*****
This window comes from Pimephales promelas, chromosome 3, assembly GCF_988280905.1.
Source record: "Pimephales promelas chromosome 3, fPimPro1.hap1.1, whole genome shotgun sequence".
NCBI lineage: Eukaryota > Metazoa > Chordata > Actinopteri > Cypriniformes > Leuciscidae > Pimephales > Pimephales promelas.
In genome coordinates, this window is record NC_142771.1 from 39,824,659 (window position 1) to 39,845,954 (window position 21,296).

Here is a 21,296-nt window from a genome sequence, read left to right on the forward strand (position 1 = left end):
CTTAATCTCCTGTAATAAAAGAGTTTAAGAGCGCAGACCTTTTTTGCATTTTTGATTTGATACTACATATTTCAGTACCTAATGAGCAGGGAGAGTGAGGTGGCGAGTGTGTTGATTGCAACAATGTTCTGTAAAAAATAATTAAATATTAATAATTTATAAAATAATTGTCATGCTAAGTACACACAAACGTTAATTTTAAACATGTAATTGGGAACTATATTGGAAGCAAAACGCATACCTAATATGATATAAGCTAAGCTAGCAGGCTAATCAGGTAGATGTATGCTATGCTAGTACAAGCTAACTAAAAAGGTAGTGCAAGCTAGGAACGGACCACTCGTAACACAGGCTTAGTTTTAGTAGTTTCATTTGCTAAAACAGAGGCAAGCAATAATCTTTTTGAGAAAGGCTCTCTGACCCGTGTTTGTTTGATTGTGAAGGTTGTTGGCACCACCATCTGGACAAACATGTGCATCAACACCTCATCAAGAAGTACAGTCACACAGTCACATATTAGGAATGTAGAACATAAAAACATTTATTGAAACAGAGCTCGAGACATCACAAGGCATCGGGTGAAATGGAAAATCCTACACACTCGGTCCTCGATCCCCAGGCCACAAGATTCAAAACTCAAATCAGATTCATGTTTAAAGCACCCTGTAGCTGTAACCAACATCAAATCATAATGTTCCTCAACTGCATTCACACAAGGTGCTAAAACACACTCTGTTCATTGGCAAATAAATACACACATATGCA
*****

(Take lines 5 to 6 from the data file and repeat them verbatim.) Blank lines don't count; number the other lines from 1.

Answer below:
Here is a 21,296-nt window from a genome sequence, read left to right on the forward strand (position 1 = left end):
CTTAATCTCCTGTAATAAAAGAGTTTAAGAGCGCAGACCTTTTTTGCATTTTTGATTTGATACTACATATTTCAGTACCTAATGAGCAGGGAGAGTGAGGTGGCGAGTGTGTTGATTGCAACAATGTTCTGTAAAAAATAATTAAATATTAATAATTTATAAAATAATTGTCATGCTAAGTACACACAAACGTTAATTTTAAACATGTAATTGGGAACTATATTGGAAGCAAAACGCATACCTAATATGATATAAGCTAAGCTAGCAGGCTAATCAGGTAGATGTATGCTATGCTAGTACAAGCTAACTAAAAAGGTAGTGCAAGCTAGGAACGGACCACTCGTAACACAGGCTTAGTTTTAGTAGTTTCATTTGCTAAAACAGAGGCAAGCAATAATCTTTTTGAGAAAGGCTCTCTGACCCGTGTTTGTTTGATTGTGAAGGTTGTTGGCACCACCATCTGGACAAACATGTGCATCAACACCTCATCAAGAAGTACAGTCACACAGTCACATATTAGGAATGTAGAACATAAAAACATTTATTGAAACAGAGCTCGAGACATCACAAGGCATCGGGTGAAATGGAAAATCCTACACACTCGGTCCTCGATCCCCAGGCCACAAGATTCAAAACTCAAATCAGATTCATGTTTAAAGCACCCTGTAGCTGTAACCAACATCAAATCATAATGTTCCTCAACTGCATTCACACAAGGTGCTAAAACACACTCTGTTCATTGGCAAATAAATACACACATATGCA